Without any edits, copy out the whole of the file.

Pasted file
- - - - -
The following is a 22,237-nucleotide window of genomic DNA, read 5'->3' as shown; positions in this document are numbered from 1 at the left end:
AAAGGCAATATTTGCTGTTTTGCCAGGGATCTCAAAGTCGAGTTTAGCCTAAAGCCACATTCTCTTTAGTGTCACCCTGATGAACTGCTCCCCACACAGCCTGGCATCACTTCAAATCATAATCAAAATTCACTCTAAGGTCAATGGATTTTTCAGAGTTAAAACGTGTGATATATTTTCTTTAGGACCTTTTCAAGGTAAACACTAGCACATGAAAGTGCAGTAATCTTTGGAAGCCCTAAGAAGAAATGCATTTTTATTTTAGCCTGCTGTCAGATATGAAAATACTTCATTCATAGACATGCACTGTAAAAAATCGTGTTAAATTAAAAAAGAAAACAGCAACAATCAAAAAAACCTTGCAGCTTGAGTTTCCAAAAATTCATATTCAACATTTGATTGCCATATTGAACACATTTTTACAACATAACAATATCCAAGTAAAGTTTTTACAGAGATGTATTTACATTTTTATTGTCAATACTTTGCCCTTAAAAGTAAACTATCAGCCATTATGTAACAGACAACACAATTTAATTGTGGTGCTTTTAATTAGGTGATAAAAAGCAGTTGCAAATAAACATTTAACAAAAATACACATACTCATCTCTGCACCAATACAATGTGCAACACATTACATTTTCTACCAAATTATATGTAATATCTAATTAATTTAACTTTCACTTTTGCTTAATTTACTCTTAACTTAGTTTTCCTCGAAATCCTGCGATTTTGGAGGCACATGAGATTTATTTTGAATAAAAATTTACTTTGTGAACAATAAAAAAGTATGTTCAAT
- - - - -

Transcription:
The following is a 22,237-nucleotide window of genomic DNA, read 5'->3' as shown; positions in this document are numbered from 1 at the left end:
AAAGGCAATATTTGCTGTTTTGCCAGGGATCTCAAAGTCGAGTTTAGCCTAAAGCCACATTCTCTTTAGTGTCACCCTGATGAACTGCTCCCCACACAGCCTGGCATCACTTCAAATCATAATCAAAATTCACTCTAAGGTCAATGGATTTTTCAGAGTTAAAACGTGTGATATATTTTCTTTAGGACCTTTTCAAGGTAAACACTAGCACATGAAAGTGCAGTAATCTTTGGAAGCCCTAAGAAGAAATGCATTTTTATTTTAGCCTGCTGTCAGATATGAAAATACTTCATTCATAGACATGCACTGTAAAAAATCGTGTTAAATTAAAAAAGAAAACAGCAACAATCAAAAAAACCTTGCAGCTTGAGTTTCCAAAAATTCATATTCAACATTTGATTGCCATATTGAACACATTTTTACAACATAACAATATCCAAGTAAAGTTTTTACAGAGATGTATTTACATTTTTATTGTCAATACTTTGCCCTTAAAAGTAAACTATCAGCCATTATGTAACAGACAACACAATTTAATTGTGGTGCTTTTAATTAGGTGATAAAAAGCAGTTGCAAATAAACATTTAACAAAAATACACATACTCATCTCTGCACCAATACAATGTGCAACACATTACATTTTCTACCAAATTATATGTAATATCTAATTAATTTAACTTTCACTTTTGCTTAATTTACTCTTAACTTAGTTTTCCTCGAAATCCTGCGATTTTGGAGGCACATGAGATTTATTTTGAATAAAAATTTACTTTGTGAACAATAAAAAAGTATGTTCAAT